For more information on how we can help you get ready for the March 2019 deadline, drop us a note at openbankingdemo@wso2.com. You can also download an effort estimate to understand how we can help you meet the deadline in just over a month and check out our webinar for more information.

Ask an Expert: Catching up with Ruwan Abeykoon

Ruwan, on the right, participating in a badminton competition in WSO2

If you bump into Ruwan outside WSO2, you’re most likely to meet him along a hiking trail or underwater, scuba diving somewhere in Sri Lanka’s southern coast. He’s also a vehicle enthusiast and loves technology. Inside WSO2, Ruwan currently looks into product stabilization efforts of WSO2 Identity Server that results in improving the overall architecture of the product.

In this interview Ruwan sheds light into his journey at WSO2 so far, identity and access management (IAM), and his view about software.

1. How did you enter this industry (was it by accident, why IAM)? Tell us about your journey at WSO2 so far?

Every change in my career was based on calculated decisions at critical junctures and I’m very pleased at how everything has turned out.”

I started off as an entrepreneur after grad school, working in the telecom and retail sectors. My expertise lies in telecom signalling and it’s been one of my interests for the longest time, in addition to high performance computing and IoT. Subsequently, I joined WSO2 where I was a part of the App Manager team, which is now the WSO2 Identity Server team. Every change in my career was based on calculated decisions at critical junctures and I’m very pleased at how everything has turned out.

2. What are some of the interesting projects you’ve worked on recently?

Adaptive authentication is one of the latest features we added to WSO2 Identity Server. What’s different about how we offer adaptive authentication is that it’s based on scripting language similar to ECMA. This is also involves user behavior analytics based authentication.

WSO2 Identity Server analytics is able to monitor login and logout sessions, and provide analysis based on a user’s behavior which helps with providing an additional security layer when authenticating them. This is what adaptive authentication is ultimately about.

Adaptive authentication is very important right now and not because of user convenience alone. Major financial institutions use adaptive authentication to provide advanced user experiences while providing Open-Banking APIs.

3. Do you see adaptive authentication as a game changer and how so?

People always want easy access to applications and systems. Making this process difficult means users will either move away from the business or they will have weak security methods. For example, enforcing people to use long and complex passwords can lead to them writing their passwords on a piece of paper somewhere, which isn’t a smart thing to do.

On the other hand, security experts want to limit access to resources and systems as well. Hence there is a need to find the right balance. And a need to detect risk and limit access while allowing free access for legitimate cases or users. This involves evaluation of many parameters and behaviors than simple static rules that are offered by most IAM solutions. In the future, we’ll also need to embrace AI on the authentication process.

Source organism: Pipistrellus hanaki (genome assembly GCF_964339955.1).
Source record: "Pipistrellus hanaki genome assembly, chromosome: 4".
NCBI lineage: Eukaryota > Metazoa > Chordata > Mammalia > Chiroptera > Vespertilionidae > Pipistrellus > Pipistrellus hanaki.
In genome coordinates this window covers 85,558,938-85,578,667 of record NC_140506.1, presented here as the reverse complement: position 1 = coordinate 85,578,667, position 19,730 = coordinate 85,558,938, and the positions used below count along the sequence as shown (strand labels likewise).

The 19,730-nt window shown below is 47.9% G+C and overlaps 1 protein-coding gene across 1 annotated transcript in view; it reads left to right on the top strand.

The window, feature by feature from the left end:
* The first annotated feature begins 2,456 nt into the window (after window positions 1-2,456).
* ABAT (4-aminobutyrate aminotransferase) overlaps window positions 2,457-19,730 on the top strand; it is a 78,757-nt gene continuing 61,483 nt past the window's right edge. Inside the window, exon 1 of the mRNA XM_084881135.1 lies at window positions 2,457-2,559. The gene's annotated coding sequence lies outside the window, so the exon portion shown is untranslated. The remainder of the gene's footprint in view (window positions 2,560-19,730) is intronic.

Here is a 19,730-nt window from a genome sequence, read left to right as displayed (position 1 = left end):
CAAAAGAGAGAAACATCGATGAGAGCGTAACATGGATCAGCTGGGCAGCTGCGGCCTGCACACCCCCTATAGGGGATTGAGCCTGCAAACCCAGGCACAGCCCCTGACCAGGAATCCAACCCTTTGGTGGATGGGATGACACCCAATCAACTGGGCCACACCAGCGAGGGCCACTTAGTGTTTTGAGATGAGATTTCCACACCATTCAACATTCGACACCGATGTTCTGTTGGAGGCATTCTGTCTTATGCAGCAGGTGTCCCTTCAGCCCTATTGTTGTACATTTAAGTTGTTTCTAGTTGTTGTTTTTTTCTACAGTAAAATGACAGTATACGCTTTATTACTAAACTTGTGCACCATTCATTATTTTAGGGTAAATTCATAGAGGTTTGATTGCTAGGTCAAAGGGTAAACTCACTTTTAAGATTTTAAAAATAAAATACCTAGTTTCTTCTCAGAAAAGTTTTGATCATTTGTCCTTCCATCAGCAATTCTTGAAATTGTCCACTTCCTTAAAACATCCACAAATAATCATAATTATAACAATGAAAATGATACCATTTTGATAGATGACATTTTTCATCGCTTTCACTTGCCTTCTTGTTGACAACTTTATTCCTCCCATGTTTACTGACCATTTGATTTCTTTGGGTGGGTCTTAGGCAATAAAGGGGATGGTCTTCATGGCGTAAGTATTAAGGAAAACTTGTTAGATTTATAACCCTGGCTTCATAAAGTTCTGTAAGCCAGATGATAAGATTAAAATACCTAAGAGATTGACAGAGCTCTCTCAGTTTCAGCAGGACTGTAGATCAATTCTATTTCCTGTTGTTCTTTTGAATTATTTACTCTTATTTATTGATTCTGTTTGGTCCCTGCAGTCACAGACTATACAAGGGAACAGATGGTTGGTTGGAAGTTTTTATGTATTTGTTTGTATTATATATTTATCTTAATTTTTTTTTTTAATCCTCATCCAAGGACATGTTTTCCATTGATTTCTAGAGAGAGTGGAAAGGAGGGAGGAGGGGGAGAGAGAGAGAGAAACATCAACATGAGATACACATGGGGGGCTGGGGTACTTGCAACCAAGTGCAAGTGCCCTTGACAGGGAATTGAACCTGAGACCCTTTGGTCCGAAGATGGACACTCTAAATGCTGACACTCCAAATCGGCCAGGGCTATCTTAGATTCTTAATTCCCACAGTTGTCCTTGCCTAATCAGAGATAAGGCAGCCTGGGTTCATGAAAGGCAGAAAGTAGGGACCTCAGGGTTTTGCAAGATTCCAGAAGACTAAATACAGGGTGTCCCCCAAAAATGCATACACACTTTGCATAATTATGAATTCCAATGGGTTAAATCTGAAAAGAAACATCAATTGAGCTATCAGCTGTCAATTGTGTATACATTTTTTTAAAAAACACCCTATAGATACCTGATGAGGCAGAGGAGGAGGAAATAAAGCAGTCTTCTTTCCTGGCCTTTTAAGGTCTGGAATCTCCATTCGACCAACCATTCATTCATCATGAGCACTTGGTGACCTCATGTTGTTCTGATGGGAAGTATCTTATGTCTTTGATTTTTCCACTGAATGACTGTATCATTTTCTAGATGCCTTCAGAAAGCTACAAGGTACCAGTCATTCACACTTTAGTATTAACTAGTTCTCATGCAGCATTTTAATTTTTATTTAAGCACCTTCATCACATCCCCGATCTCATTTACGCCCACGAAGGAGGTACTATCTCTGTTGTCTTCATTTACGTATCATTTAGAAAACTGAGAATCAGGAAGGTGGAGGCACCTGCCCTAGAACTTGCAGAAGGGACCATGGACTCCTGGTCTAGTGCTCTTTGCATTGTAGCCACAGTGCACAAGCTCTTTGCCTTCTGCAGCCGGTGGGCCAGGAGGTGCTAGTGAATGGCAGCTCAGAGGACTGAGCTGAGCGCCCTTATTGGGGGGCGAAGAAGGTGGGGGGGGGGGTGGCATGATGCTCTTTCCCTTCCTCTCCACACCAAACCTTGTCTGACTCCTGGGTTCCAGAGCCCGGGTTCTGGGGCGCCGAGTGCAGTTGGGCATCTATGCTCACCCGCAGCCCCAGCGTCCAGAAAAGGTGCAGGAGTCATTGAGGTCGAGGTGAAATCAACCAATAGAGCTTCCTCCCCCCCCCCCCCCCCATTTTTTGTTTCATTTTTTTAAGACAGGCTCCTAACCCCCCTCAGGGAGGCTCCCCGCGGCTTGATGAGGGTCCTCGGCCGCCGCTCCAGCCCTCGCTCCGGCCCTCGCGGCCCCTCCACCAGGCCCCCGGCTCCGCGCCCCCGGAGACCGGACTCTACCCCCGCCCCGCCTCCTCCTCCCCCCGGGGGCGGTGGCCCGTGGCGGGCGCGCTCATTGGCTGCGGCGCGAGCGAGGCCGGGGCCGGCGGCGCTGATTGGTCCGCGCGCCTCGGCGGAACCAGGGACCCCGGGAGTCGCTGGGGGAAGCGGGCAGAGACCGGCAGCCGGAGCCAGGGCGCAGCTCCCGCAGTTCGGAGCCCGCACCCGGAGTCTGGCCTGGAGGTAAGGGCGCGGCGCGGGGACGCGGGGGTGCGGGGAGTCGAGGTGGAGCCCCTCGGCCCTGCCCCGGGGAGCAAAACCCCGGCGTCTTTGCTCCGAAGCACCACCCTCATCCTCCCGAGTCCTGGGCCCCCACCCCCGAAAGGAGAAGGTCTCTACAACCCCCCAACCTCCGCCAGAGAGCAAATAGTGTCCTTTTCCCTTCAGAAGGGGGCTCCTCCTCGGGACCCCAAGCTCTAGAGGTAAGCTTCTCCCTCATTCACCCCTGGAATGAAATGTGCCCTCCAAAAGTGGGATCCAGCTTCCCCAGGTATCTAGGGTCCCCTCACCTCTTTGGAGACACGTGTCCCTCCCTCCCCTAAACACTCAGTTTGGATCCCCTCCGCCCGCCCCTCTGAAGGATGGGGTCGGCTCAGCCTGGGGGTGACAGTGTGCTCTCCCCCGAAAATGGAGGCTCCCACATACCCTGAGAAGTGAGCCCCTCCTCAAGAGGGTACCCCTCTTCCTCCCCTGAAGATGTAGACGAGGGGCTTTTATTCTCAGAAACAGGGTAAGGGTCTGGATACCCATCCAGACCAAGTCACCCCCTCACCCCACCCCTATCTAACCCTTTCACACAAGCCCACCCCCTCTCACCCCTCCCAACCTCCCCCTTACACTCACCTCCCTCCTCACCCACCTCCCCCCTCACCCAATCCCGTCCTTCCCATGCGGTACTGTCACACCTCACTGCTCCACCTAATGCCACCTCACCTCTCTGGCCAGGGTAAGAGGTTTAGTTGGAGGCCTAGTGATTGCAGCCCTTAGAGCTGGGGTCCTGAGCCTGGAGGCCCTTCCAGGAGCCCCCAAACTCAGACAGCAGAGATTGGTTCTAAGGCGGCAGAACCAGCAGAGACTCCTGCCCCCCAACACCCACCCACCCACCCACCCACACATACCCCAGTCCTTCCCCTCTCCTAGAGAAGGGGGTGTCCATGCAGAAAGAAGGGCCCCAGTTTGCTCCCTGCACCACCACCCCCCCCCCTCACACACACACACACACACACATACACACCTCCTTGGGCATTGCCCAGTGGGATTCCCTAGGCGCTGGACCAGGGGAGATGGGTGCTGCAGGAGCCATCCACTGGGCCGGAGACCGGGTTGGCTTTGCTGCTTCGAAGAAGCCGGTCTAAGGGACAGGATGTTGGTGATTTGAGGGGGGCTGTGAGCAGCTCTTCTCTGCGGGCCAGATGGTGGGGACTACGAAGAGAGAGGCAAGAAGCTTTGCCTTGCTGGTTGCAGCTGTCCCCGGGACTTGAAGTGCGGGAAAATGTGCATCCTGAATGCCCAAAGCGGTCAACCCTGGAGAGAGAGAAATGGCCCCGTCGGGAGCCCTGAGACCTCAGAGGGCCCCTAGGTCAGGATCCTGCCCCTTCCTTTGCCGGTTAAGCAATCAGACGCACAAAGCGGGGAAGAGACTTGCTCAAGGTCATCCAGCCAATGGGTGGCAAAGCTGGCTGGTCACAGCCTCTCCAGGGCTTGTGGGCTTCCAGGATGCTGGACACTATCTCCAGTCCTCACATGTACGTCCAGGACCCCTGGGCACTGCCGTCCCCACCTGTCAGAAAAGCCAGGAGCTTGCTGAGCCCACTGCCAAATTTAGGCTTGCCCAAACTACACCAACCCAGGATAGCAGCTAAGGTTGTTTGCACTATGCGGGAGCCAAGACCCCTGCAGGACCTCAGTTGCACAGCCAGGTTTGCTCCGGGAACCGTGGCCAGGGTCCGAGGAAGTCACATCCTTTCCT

4. What trends do you see in the IAM market? Where do you think we’re heading?

I’m going to provide a very brief overview of some trends that I’ve observed. For one, there’s an increasing dilemma between whether or not we should opt for a centralized IAM system. But given privacy concerns, it’s quite evident the IAM industry is heading towards a decentralized identity and access management system. Another trend is sovereign identity, where an individual decides what can be done with an identity. Although there’s a growing need for increased privacy, people must be able to share and delegate easily. Another is space-time-bound edge device security with identity of a person.

5. We now keep hearing that IAM is an enabler and it’s more than just security or an IT project. What’s stopping enterprises from embracing this? Why do you think they should?

It is easy to start an IAM system with a homegrown solution of simple databases. There are a plethora of libraries available to kick start a homegrown IAM system. But it gets into an inescapable vortex when more and more functionalities are needed in today’s agile businesses. Enterprises need to detect this at an early stage and adopt a proper IAM solution before the vortex grows into an unmanageable beast by itself.

6. Two things you’ve learned in your career that you’d like to share with a newbie?

Think of software as a medium of communication between both systems and people.”

First, think of software as a medium of communication between both systems and people. This could be system to system, system to person, and person to person. Second, learn to unlearn. No software practice has lasted for more than a decade. New languages and methods keep propping up and your openness to learn is what helps you progress.

Ruwan on one of his many scuba diving adventures!